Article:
FOOD FOR THOUGHT: BY ROSLYN ROZBRUCH (AS I SEE IT)
What does the Inc. 5000 award mean to me? Here’s a little backstory.
The first time I remember someone saying, “If I can do this, so can you,” I was 16 years old at a Weight Watchers meeting. The person saying that was the woman leading the meeting. She had lost 100 pounds, and I wanted to lose 5–10 pounds. And even though she had accomplished this difficult feat of losing all this weight and I had just a small amount to lose, I didn’t necessarily feel that “I could do it too.”The reason I felt that way is, I saw she had other things going on that I didn’t. She was a well-spoken, funny, married, working mom that ledWeight Watcher meetings at night in her spare time. I was a high school student that found it difficult to get to school on time in the morning. In my mind, if anyone could lose 100 pounds, it was this woman. Me losing a few pounds? Not so much. Since that time, I have heard many people share that sentiment of “If I can do this, you can too.”There is nothing I like more than a rags-to-riches, against-all-odds story. I love books and movies based on true stories. But that doesn’t mean I’ve ever felt like I could be that person to win a marathon, or be the next Sheryl Sandberg, the COO of Facebook. I’ve also never had the desire to do those things. I’ve never had that burning desire to accomplish that big thing until five years ago when Michael and I started our company. I will never forget when Michael won his first Inc. 5000 award (he actually won two of them back to back) in 2010, and we went to the Awards Conference and Gala held at the Gaylord Hotel in Washington, D.C. There were over a thousand people attending. We received a big welcome package filled with gifts, there were amazing speakers like Tony Hsieh (pronounced “Shay”), the founder of Zappos, a cocktail reception worthy of a Hollywood movie premiere party, and the black-tie awards dinner ceremony. I sat next to the mother-daughter authors of “Elf on the Shelf,” who also won an award. I was inspired by their story of the daughter selling her house to help her mother and her realize their vision. I still have their business cards, and I’ve watched their company grow, cheering them on in the background. They still own their company along with another daughter/sister. I never thought winning an Inc. 5000 award would be something I would personally want to accomplish, at least not until June 2014. Soon after we launched our company,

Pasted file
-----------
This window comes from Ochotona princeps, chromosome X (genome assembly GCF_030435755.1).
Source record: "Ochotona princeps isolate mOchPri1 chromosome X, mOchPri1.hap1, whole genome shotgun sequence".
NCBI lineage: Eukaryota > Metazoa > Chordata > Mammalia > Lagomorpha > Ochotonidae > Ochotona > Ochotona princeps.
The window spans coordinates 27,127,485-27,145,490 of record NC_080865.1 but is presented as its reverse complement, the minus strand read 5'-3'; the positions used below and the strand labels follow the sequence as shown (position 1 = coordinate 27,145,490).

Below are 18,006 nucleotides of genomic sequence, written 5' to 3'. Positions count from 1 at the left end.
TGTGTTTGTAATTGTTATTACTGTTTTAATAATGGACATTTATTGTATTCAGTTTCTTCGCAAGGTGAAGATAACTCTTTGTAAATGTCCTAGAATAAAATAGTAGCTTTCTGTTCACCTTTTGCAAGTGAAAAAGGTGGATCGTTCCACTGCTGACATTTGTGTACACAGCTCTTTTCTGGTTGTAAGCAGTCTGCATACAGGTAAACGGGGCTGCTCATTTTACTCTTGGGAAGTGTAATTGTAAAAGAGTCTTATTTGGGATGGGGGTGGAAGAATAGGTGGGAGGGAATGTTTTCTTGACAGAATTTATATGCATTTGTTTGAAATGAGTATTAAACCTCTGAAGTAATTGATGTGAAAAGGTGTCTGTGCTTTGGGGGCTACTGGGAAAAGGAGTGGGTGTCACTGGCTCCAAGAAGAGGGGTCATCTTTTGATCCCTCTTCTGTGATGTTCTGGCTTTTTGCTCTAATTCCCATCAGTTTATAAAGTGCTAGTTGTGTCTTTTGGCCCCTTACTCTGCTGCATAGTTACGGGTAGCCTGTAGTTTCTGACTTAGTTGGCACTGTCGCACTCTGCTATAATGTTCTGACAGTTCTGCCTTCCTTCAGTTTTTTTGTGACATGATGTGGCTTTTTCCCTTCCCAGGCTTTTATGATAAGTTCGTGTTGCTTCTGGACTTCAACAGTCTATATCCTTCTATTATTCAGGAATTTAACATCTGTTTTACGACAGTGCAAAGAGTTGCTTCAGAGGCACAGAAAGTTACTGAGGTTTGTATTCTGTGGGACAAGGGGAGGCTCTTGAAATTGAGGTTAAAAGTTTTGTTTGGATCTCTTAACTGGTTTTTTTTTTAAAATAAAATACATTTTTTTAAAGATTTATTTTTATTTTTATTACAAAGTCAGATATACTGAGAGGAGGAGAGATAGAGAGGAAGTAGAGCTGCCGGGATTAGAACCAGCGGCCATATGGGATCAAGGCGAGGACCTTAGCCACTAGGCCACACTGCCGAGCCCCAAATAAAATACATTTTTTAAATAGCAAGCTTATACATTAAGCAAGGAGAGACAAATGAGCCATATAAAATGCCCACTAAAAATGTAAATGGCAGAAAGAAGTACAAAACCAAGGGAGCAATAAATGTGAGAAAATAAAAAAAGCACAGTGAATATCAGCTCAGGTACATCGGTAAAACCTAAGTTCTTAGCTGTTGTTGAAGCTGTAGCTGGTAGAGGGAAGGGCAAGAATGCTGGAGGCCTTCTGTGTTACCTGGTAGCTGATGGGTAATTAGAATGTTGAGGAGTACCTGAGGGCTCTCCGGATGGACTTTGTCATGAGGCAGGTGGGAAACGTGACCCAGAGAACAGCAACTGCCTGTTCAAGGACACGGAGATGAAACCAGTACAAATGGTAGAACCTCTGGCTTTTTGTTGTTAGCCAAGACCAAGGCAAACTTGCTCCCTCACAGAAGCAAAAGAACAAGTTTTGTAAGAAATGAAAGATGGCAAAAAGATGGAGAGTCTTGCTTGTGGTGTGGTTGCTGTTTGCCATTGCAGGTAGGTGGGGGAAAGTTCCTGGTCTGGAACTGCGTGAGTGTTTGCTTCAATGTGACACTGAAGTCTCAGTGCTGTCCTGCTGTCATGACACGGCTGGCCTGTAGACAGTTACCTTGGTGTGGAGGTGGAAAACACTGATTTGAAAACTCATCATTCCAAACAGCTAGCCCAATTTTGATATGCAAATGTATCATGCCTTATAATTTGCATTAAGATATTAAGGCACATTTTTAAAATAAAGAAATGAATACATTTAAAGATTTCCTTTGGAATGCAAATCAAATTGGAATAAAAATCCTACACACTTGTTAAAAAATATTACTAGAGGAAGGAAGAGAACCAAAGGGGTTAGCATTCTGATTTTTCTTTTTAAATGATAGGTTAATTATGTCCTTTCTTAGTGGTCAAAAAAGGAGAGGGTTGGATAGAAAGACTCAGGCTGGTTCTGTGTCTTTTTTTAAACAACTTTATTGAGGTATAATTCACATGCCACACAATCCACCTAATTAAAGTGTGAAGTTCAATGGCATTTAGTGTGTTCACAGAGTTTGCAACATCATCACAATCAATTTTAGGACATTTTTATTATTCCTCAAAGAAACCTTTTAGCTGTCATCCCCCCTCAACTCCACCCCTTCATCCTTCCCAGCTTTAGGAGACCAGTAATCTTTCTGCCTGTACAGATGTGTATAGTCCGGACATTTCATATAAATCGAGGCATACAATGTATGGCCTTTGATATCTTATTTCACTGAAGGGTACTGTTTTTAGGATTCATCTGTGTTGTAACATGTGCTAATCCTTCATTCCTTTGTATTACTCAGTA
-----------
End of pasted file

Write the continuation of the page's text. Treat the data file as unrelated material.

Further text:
I thought back to that 2010 Inc. conference, and a burning desire to win that award was ignited in me. I went online to see the requirements, and the first one listed said you had to be in business for three years. And I kid you not, I marked my calendar for three years later. I’m not going to go into all the details of winning an Inc. 5000 award; that’s not the important part. Winning this award isn’t about the award, it’s about what it represents to me. It was a goal I achieved with Michael, but it was also a personal goal. We wouldn’t have won this award without the help of so many people who played a role in our success, but I led the charge on this one. I was laser-focused on winning, and I asked Michael what to do each step of the way to make it happen. As a 60-something-year-old woman, it feels so good to win this award. Anything great can happen at any age if you have the mindset, motivation, focus, and, most of all, the burning desire to achieve it. I’ve never had that burning desire to accomplish that big thing until five years ago when Michael and I started our company.
So, here’s my question to you: What’s your burning desire?
P.S. I still want to lose five pounds.
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